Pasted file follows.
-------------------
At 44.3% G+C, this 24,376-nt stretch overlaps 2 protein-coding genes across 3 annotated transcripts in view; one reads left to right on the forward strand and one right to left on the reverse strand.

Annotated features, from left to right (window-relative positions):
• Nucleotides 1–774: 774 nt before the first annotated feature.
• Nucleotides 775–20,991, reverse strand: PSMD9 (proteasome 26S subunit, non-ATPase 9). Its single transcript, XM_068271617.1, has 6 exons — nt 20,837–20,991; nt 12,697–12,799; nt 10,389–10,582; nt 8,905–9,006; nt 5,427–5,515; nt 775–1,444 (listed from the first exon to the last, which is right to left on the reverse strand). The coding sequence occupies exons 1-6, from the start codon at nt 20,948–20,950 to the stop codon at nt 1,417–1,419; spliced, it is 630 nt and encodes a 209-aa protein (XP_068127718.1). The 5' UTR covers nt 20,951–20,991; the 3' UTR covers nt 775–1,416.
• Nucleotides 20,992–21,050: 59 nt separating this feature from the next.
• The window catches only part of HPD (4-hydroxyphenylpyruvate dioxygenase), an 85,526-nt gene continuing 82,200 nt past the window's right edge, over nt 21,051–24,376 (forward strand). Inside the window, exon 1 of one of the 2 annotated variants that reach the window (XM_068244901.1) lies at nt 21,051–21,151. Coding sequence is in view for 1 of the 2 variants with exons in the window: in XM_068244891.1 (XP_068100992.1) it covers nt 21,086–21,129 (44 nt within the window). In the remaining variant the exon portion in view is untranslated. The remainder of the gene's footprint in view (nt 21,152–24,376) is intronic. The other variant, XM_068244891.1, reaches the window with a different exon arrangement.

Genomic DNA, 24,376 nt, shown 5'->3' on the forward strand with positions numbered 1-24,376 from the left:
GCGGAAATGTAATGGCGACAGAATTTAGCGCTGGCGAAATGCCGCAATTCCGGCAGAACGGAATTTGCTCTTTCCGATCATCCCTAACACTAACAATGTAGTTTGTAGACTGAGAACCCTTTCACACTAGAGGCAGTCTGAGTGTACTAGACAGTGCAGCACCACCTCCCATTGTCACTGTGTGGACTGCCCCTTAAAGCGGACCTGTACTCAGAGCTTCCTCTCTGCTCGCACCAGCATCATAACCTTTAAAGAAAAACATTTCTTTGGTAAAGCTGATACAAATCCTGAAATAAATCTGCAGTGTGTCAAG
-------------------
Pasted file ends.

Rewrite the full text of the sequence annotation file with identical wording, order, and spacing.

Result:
At 44.3% G+C, this 24,376-nt stretch overlaps 2 protein-coding genes across 3 annotated transcripts in view; one reads left to right on the forward strand and one right to left on the reverse strand.

Annotated features, from left to right (window-relative positions):
• Nucleotides 1–774: 774 nt before the first annotated feature.
• Nucleotides 775–20,991, reverse strand: PSMD9 (proteasome 26S subunit, non-ATPase 9). Its single transcript, XM_068271617.1, has 6 exons — nt 20,837–20,991; nt 12,697–12,799; nt 10,389–10,582; nt 8,905–9,006; nt 5,427–5,515; nt 775–1,444 (listed from the first exon to the last, which is right to left on the reverse strand). The coding sequence occupies exons 1-6, from the start codon at nt 20,948–20,950 to the stop codon at nt 1,417–1,419; spliced, it is 630 nt and encodes a 209-aa protein (XP_068127718.1). The 5' UTR covers nt 20,951–20,991; the 3' UTR covers nt 775–1,416.
• Nucleotides 20,992–21,050: 59 nt separating this feature from the next.
• The window catches only part of HPD (4-hydroxyphenylpyruvate dioxygenase), an 85,526-nt gene continuing 82,200 nt past the window's right edge, over nt 21,051–24,376 (forward strand). Inside the window, exon 1 of one of the 2 annotated variants that reach the window (XM_068244901.1) lies at nt 21,051–21,151. Coding sequence is in view for 1 of the 2 variants with exons in the window: in XM_068244891.1 (XP_068100992.1) it covers nt 21,086–21,129 (44 nt within the window). In the remaining variant the exon portion in view is untranslated. The remainder of the gene's footprint in view (nt 21,152–24,376) is intronic. The other variant, XM_068244891.1, reaches the window with a different exon arrangement.

Genomic DNA, 24,376 nt, shown 5'->3' on the forward strand with positions numbered 1-24,376 from the left:
GCGGAAATGTAATGGCGACAGAATTTAGCGCTGGCGAAATGCCGCAATTCCGGCAGAACGGAATTTGCTCTTTCCGATCATCCCTAACACTAACAATGTAGTTTGTAGACTGAGAACCCTTTCACACTAGAGGCAGTCTGAGTGTACTAGACAGTGCAGCACCACCTCCCATTGTCACTGTGTGGACTGCCCCTTAAAGCGGACCTGTACTCAGAGCTTCCTCTCTGCTCGCACCAGCATCATAACCTTTAAAGAAAAACATTTCTTTGGTAAAGCTGATACAAATCCTGAAATAAATCTGCAGTGTGTCAAG